| GoPro Run Walter Run

    To quote ourselves: someone strapped a GoPro on the happiest dog in the world and the result is very happy. It wasn't made by GoPro but it's a GoPro ad (look for the "Video made with Go Pro Hero 3+ Black Edition" in the YouTube description).

  • 05 /22
    | The Ice Bucket Challenge

    This internet phenomenon probably made you feel a lot of things, not all of them great. But we'll let our sibling site Co.Exist explain why it's included here: "All told, the challenge helped the ALS Foundation raise nearly $100 million, compared to $2.8 million at the same time last year. That doesn't count the increased awareness of the disease, which could lead to future donations down the line. Regardless of whether it made you cringe or smile, the ice bucket challenge was a success."

  • 06 /22
    | Lincoln MKC McConaughey

    Absurd? Maybe. But a brand whose ads, and product, you likely ignored before took a risk and did something that became a huge culture bomb. For giving us the pleasure of watching the parodies pour in alone, this campaign, from Hudson Rouge, earned its spot on any best-of-2014 list. Oh, also, Lincoln sales were up 25% in the wake of the campaign.

  • 07 /22
    | Budweiser Puppy Love

    The second in a series of Super Bowl-winning winning spots from Budweiser and agency Anomaly. Our tear ducts can't handle the thought of the team topping this spot in the 2015 Super Bowl.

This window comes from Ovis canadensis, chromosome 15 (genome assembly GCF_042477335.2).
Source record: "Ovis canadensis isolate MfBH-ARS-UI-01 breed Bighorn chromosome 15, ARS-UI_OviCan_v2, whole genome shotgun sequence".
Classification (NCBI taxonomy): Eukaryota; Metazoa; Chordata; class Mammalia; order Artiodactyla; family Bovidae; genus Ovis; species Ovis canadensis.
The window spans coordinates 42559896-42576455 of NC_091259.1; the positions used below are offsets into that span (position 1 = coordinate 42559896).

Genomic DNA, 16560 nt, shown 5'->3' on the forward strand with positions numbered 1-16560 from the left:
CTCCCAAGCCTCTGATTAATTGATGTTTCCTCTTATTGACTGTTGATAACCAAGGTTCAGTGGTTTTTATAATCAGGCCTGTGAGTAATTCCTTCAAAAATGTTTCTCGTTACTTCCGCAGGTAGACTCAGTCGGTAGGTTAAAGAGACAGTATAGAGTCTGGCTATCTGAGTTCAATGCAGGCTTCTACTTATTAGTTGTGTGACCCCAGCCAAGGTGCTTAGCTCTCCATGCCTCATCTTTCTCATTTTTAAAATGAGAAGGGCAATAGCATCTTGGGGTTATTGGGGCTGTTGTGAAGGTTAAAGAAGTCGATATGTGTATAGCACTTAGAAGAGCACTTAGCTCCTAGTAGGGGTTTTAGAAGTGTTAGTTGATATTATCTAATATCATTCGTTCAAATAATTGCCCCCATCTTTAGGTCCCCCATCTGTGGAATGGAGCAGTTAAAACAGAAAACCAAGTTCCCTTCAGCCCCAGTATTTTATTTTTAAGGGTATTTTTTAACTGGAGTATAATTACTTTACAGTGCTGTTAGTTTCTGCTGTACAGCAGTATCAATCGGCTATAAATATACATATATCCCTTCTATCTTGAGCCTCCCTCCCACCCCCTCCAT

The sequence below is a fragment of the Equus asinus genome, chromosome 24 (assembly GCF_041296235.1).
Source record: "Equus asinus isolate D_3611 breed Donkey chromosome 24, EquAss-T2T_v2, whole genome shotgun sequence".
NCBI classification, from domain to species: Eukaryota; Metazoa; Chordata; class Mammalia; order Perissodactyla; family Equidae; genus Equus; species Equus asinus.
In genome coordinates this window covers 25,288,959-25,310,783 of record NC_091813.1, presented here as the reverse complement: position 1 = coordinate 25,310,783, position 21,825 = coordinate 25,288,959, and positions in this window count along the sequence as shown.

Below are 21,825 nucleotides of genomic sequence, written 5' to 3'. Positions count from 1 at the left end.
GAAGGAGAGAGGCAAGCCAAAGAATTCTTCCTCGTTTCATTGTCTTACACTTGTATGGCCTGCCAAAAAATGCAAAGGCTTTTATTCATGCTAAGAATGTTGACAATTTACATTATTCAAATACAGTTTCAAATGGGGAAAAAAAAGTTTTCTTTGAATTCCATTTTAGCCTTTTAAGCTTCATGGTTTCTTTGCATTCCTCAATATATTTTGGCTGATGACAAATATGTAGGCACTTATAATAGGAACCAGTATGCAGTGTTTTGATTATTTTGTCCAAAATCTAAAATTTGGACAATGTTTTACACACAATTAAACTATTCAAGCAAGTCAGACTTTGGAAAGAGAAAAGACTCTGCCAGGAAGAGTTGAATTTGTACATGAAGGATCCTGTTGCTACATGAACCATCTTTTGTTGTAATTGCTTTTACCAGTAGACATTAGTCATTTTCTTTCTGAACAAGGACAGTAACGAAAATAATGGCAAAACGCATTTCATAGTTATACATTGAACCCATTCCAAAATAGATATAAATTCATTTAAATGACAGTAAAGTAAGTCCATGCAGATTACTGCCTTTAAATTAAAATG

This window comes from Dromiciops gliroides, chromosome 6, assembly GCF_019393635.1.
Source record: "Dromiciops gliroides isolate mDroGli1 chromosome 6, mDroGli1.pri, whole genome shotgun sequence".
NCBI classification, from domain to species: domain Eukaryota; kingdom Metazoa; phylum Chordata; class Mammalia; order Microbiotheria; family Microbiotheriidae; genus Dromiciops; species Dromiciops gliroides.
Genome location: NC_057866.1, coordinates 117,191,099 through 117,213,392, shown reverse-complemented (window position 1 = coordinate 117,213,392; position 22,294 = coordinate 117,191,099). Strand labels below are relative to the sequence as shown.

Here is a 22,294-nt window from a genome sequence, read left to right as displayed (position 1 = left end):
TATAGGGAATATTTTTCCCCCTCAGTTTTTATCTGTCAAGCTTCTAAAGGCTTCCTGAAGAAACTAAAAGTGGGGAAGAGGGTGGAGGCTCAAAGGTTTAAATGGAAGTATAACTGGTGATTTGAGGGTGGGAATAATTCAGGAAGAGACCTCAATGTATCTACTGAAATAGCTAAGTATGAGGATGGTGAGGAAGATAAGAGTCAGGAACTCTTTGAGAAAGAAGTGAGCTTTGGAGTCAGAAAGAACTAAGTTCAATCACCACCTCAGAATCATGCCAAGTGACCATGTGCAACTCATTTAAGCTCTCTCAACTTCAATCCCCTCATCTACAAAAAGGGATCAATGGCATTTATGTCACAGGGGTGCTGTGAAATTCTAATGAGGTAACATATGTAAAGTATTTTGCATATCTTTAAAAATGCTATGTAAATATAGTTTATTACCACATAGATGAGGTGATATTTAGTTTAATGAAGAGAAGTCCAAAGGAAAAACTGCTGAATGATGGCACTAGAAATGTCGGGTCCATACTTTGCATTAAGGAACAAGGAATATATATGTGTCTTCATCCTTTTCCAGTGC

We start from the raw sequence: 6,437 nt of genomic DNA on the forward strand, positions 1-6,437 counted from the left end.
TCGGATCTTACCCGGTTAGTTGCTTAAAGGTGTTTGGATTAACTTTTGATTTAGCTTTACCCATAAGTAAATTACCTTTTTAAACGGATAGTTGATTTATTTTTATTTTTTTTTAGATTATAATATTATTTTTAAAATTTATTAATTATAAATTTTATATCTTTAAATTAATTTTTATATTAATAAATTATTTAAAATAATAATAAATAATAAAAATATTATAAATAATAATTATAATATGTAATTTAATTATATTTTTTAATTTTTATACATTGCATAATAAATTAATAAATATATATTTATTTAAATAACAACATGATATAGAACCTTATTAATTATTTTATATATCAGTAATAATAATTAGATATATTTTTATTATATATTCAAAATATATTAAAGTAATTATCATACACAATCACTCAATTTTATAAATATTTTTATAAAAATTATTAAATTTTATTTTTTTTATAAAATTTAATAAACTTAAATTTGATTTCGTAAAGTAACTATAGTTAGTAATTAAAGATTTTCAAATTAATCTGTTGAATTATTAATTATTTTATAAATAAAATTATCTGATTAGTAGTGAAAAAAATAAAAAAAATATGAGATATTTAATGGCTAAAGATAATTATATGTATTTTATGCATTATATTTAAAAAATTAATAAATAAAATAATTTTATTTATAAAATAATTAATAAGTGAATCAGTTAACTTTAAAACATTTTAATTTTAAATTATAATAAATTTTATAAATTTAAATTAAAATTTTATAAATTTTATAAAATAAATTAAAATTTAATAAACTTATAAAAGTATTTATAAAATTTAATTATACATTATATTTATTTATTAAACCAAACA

• 08 /22
    | Save The Children Most Shocking Second A Day

    Distance and difference breeds apathy—that is the eternal challenge for charities looking to raise money to help those suffering in the world's hotspots. Other campaigns have asked "what if it were happening here," but few have executed on that question in such a harrowing, effective way. The campaign from Save The Children U.K., agency Don't Panic and Unit9 director Martin Stirling is designed to bring awareness to plight of Syrian children. It uses the now-familiar second-a-day format and turns it upside-down, just like the life of the cute little girl in the video.
    Read more about the making of the ad here.

  • 09 /22
    | Activision Call of Duty The Honest Truth

    Activision has a lot to celebrate these days, what with delivering the two biggest selling console games of the year, Call of Duty: Advanced Warfare and Destiny. The company also had a string of explosively entertaining and provocative ads, but its hardest hitting was perhaps its quietest. Several years ago, the company created the Call of Duty Endowment to give back to real-life warriors and last year channeled nearly $4 million to the non-profit through a donation and sales of limited edition dog tags. This year, with agency 72andSunny and director Amir Bar Lev, the company produced an affecting campaign featuring real war veterans talking about the challenges they face finding jobs upon returning to civilian life. This campaign also has the distinction of earning the best reader comment we've maybe ever had on this site.

  • 10 /22
    | HBO Awkward Family Viewing

    HBO, agency SS+K and director David Shane serve up a simple, amusingly mortifying demonstration of why everyone who shares a TV needs HBO Go.

  • 11 /22
    | Newcastle If We Made It